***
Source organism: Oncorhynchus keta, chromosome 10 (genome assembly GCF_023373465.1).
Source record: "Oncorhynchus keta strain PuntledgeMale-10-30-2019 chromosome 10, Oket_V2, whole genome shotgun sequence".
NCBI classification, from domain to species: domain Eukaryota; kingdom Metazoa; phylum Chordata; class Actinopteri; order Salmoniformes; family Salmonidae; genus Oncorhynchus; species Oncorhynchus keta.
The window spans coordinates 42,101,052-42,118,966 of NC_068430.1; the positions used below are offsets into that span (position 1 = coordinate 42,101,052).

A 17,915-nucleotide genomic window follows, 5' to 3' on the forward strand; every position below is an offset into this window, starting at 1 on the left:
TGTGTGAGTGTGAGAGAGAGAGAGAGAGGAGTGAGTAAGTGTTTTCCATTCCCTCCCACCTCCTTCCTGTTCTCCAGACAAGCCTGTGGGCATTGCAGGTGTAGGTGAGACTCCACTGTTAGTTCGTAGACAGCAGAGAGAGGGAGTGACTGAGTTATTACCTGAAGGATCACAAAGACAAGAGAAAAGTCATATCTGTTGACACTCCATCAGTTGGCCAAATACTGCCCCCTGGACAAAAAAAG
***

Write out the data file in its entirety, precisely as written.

Source organism: Oncorhynchus keta, chromosome 10 (genome assembly GCF_023373465.1).
Source record: "Oncorhynchus keta strain PuntledgeMale-10-30-2019 chromosome 10, Oket_V2, whole genome shotgun sequence".
NCBI classification, from domain to species: domain Eukaryota; kingdom Metazoa; phylum Chordata; class Actinopteri; order Salmoniformes; family Salmonidae; genus Oncorhynchus; species Oncorhynchus keta.
The window spans coordinates 42,101,052-42,118,966 of NC_068430.1; the positions used below are offsets into that span (position 1 = coordinate 42,101,052).

A 17,915-nucleotide genomic window follows, 5' to 3' on the forward strand; every position below is an offset into this window, starting at 1 on the left:
TGTGTGAGTGTGAGAGAGAGAGAGAGAGGAGTGAGTAAGTGTTTTCCATTCCCTCCCACCTCCTTCCTGTTCTCCAGACAAGCCTGTGGGCATTGCAGGTGTAGGTGAGACTCCACTGTTAGTTCGTAGACAGCAGAGAGAGGGAGTGACTGAGTTATTACCTGAAGGATCACAAAGACAAGAGAAAAGTCATATCTGTTGACACTCCATCAGTTGGCCAAATACTGCCCCCTGGACAAAAAAAG